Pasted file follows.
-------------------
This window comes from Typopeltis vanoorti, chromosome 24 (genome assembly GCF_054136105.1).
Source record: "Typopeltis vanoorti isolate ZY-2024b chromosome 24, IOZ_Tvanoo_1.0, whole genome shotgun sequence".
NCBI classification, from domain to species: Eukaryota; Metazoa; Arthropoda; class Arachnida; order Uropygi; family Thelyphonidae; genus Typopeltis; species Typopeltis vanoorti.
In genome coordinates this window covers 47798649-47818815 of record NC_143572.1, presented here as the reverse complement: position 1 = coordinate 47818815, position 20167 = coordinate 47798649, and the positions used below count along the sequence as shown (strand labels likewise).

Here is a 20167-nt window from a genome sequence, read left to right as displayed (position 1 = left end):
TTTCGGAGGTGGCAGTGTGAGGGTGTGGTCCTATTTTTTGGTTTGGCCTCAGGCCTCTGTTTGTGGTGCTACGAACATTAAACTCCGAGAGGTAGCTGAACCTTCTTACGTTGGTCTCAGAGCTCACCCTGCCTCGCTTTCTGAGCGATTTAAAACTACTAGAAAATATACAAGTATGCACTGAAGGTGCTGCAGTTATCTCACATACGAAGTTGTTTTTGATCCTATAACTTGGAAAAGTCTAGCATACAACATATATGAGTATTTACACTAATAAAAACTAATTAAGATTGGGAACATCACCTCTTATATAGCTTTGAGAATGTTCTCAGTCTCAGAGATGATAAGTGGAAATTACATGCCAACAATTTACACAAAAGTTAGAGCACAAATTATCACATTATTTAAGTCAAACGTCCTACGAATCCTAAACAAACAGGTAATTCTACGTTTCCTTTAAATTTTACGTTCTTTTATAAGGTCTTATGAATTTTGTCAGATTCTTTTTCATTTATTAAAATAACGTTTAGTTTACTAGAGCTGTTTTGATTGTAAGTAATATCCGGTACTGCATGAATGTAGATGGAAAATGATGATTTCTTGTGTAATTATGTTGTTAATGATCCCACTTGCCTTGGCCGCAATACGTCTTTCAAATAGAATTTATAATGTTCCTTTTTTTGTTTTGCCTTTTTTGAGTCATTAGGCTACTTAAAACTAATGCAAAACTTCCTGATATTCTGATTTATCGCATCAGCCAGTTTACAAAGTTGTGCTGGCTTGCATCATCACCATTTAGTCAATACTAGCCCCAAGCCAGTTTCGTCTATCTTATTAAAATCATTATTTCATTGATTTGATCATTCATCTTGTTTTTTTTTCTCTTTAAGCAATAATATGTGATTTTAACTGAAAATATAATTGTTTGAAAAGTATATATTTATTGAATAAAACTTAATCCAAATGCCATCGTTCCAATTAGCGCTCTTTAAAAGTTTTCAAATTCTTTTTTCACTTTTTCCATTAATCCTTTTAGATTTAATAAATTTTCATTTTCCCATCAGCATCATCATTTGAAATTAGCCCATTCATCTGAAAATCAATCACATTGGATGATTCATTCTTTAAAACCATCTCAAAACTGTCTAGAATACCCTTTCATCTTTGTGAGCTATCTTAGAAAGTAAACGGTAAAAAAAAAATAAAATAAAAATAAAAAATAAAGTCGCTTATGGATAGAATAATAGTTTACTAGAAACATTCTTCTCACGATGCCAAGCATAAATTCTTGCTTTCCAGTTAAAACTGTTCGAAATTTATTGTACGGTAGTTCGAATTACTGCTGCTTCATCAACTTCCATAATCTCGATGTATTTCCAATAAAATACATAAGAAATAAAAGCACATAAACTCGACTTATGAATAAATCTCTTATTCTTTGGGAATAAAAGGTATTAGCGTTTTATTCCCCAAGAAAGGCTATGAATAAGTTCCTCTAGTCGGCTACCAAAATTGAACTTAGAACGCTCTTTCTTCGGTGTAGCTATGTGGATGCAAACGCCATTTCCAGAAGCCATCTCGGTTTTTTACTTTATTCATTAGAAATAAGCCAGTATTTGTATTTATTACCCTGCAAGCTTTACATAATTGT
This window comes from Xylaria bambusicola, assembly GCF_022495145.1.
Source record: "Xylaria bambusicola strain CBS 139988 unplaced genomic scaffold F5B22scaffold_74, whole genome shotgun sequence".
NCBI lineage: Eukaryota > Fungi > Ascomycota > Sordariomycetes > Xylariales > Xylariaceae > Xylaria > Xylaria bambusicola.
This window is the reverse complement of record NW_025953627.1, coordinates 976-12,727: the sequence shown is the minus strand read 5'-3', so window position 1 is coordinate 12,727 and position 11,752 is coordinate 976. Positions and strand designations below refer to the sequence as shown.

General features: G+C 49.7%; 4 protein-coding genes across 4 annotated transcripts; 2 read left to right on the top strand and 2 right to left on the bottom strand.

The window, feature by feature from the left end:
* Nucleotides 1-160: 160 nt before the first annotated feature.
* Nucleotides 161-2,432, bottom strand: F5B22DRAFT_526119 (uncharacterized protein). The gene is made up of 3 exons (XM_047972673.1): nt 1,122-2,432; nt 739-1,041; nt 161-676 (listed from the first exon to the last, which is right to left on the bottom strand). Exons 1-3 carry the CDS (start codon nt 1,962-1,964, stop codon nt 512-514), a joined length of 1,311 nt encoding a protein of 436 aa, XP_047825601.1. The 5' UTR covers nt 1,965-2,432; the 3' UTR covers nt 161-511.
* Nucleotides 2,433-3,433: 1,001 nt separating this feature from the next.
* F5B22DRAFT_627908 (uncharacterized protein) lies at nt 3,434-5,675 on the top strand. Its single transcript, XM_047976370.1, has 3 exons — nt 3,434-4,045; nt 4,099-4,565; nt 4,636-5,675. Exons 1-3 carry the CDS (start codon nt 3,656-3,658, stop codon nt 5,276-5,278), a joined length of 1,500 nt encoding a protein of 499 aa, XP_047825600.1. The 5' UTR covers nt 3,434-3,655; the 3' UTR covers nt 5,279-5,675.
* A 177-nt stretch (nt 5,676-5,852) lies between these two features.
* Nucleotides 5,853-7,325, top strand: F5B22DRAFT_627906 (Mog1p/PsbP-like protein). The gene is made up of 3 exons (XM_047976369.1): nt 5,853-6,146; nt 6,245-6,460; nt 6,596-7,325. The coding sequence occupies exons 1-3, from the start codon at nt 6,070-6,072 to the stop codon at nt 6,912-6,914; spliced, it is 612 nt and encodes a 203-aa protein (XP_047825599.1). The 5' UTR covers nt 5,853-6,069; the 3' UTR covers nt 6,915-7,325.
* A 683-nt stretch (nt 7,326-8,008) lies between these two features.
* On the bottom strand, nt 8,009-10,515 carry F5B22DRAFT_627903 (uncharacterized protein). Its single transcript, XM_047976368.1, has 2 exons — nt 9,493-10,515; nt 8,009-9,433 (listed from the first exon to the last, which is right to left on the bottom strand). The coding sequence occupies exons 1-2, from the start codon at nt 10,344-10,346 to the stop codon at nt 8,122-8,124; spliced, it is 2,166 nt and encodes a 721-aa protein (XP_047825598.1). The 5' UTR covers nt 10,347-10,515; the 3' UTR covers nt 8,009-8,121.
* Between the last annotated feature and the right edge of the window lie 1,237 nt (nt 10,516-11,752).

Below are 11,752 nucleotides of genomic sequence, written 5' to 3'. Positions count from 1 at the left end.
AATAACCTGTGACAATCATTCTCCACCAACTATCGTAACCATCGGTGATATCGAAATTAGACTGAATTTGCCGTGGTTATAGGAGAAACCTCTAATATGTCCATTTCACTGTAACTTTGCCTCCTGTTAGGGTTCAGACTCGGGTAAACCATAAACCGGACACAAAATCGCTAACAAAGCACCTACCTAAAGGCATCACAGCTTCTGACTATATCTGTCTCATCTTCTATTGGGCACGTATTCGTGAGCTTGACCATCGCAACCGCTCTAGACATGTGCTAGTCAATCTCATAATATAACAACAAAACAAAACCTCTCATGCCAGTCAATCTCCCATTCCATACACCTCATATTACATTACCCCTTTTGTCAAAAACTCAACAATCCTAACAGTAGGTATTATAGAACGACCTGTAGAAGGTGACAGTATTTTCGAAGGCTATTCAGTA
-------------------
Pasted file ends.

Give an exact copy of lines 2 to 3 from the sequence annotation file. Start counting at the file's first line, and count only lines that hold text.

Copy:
Source record: "Typopeltis vanoorti isolate ZY-2024b chromosome 24, IOZ_Tvanoo_1.0, whole genome shotgun sequence".
NCBI classification, from domain to species: Eukaryota; Metazoa; Arthropoda; class Arachnida; order Uropygi; family Thelyphonidae; genus Typopeltis; species Typopeltis vanoorti.